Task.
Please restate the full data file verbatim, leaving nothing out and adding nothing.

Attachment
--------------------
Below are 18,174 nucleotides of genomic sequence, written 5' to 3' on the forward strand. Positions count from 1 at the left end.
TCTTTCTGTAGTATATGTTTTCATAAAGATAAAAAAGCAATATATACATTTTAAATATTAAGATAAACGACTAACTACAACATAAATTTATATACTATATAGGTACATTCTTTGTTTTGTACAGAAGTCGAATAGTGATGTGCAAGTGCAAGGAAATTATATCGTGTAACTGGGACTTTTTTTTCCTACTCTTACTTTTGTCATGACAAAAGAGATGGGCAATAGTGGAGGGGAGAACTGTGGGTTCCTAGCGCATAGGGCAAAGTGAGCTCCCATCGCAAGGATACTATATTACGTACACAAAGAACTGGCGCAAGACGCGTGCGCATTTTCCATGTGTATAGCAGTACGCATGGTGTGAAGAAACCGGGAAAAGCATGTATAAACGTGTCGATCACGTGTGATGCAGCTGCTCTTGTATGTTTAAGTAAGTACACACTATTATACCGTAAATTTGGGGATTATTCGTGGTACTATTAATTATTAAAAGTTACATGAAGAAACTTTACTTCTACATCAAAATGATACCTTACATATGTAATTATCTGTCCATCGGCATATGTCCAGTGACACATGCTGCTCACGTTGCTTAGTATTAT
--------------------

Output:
Below are 18,174 nucleotides of genomic sequence, written 5' to 3' on the forward strand. Positions count from 1 at the left end.
TCTTTCTGTAGTATATGTTTTCATAAAGATAAAAAAGCAATATATACATTTTAAATATTAAGATAAACGACTAACTACAACATAAATTTATATACTATATAGGTACATTCTTTGTTTTGTACAGAAGTCGAATAGTGATGTGCAAGTGCAAGGAAATTATATCGTGTAACTGGGACTTTTTTTTCCTACTCTTACTTTTGTCATGACAAAAGAGATGGGCAATAGTGGAGGGGAGAACTGTGGGTTCCTAGCGCATAGGGCAAAGTGAGCTCCCATCGCAAGGATACTATATTACGTACACAAAGAACTGGCGCAAGACGCGTGCGCATTTTCCATGTGTATAGCAGTACGCATGGTGTGAAGAAACCGGGAAAAGCATGTATAAACGTGTCGATCACGTGTGATGCAGCTGCTCTTGTATGTTTAAGTAAGTACACACTATTATACCGTAAATTTGGGGATTATTCGTGGTACTATTAATTATTAAAAGTTACATGAAGAAACTTTACTTCTACATCAAAATGATACCTTACATATGTAATTATCTGTCCATCGGCATATGTCCAGTGACACATGCTGCTCACGTTGCTTAGTATTAT